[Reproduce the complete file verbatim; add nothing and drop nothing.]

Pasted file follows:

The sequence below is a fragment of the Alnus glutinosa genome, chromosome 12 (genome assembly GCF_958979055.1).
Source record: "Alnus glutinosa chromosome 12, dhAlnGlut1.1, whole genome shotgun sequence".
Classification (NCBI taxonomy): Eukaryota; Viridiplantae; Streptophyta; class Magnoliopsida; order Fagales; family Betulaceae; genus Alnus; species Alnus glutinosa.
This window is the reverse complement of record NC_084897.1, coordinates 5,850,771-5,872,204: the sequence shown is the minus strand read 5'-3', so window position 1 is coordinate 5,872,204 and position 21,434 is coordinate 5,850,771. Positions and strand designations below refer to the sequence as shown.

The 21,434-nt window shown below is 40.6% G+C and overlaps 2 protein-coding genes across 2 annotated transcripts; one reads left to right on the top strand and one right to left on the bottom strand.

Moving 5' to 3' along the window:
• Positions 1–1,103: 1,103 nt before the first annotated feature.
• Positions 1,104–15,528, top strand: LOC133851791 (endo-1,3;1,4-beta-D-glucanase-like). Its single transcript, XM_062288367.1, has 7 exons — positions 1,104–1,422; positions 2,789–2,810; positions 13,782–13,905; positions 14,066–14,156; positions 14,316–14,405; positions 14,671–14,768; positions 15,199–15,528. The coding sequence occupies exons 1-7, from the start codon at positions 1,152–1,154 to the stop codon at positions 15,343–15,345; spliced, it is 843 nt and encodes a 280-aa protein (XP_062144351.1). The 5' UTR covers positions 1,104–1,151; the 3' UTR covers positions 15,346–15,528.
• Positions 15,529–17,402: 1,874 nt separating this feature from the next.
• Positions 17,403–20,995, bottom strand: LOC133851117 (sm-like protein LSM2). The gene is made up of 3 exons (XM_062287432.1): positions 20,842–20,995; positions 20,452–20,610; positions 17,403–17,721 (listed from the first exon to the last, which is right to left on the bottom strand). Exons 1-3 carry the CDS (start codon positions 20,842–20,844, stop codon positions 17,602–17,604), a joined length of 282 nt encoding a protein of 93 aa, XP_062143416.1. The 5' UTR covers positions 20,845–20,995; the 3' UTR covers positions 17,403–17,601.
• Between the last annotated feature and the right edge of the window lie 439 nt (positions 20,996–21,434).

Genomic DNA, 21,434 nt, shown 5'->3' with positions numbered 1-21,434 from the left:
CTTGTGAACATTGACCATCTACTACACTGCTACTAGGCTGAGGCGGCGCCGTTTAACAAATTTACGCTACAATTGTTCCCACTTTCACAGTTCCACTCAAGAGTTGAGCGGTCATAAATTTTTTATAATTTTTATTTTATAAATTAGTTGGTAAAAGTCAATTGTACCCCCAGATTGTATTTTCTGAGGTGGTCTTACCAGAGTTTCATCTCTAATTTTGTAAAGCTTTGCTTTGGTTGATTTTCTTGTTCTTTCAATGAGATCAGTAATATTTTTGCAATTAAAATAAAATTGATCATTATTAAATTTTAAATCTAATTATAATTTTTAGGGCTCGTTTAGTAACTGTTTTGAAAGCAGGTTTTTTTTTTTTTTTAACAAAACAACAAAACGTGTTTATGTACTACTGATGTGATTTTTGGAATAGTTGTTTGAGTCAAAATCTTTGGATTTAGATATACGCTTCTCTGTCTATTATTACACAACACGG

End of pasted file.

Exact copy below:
The sequence below is a fragment of the Alnus glutinosa genome, chromosome 12 (genome assembly GCF_958979055.1).
Source record: "Alnus glutinosa chromosome 12, dhAlnGlut1.1, whole genome shotgun sequence".
Classification (NCBI taxonomy): Eukaryota; Viridiplantae; Streptophyta; class Magnoliopsida; order Fagales; family Betulaceae; genus Alnus; species Alnus glutinosa.
This window is the reverse complement of record NC_084897.1, coordinates 5,850,771-5,872,204: the sequence shown is the minus strand read 5'-3', so window position 1 is coordinate 5,872,204 and position 21,434 is coordinate 5,850,771. Positions and strand designations below refer to the sequence as shown.

The 21,434-nt window shown below is 40.6% G+C and overlaps 2 protein-coding genes across 2 annotated transcripts; one reads left to right on the top strand and one right to left on the bottom strand.

Moving 5' to 3' along the window:
• Positions 1–1,103: 1,103 nt before the first annotated feature.
• Positions 1,104–15,528, top strand: LOC133851791 (endo-1,3;1,4-beta-D-glucanase-like). Its single transcript, XM_062288367.1, has 7 exons — positions 1,104–1,422; positions 2,789–2,810; positions 13,782–13,905; positions 14,066–14,156; positions 14,316–14,405; positions 14,671–14,768; positions 15,199–15,528. The coding sequence occupies exons 1-7, from the start codon at positions 1,152–1,154 to the stop codon at positions 15,343–15,345; spliced, it is 843 nt and encodes a 280-aa protein (XP_062144351.1). The 5' UTR covers positions 1,104–1,151; the 3' UTR covers positions 15,346–15,528.
• Positions 15,529–17,402: 1,874 nt separating this feature from the next.
• Positions 17,403–20,995, bottom strand: LOC133851117 (sm-like protein LSM2). The gene is made up of 3 exons (XM_062287432.1): positions 20,842–20,995; positions 20,452–20,610; positions 17,403–17,721 (listed from the first exon to the last, which is right to left on the bottom strand). Exons 1-3 carry the CDS (start codon positions 20,842–20,844, stop codon positions 17,602–17,604), a joined length of 282 nt encoding a protein of 93 aa, XP_062143416.1. The 5' UTR covers positions 20,845–20,995; the 3' UTR covers positions 17,403–17,601.
• Between the last annotated feature and the right edge of the window lie 439 nt (positions 20,996–21,434).

Genomic DNA, 21,434 nt, shown 5'->3' with positions numbered 1-21,434 from the left:
CTTGTGAACATTGACCATCTACTACACTGCTACTAGGCTGAGGCGGCGCCGTTTAACAAATTTACGCTACAATTGTTCCCACTTTCACAGTTCCACTCAAGAGTTGAGCGGTCATAAATTTTTTATAATTTTTATTTTATAAATTAGTTGGTAAAAGTCAATTGTACCCCCAGATTGTATTTTCTGAGGTGGTCTTACCAGAGTTTCATCTCTAATTTTGTAAAGCTTTGCTTTGGTTGATTTTCTTGTTCTTTCAATGAGATCAGTAATATTTTTGCAATTAAAATAAAATTGATCATTATTAAATTTTAAATCTAATTATAATTTTTAGGGCTCGTTTAGTAACTGTTTTGAAAGCAGGTTTTTTTTTTTTTTTAACAAAACAACAAAACGTGTTTATGTACTACTGATGTGATTTTTGGAATAGTTGTTTGAGTCAAAATCTTTGGATTTAGATATACGCTTCTCTGTCTATTATTACACAACACGG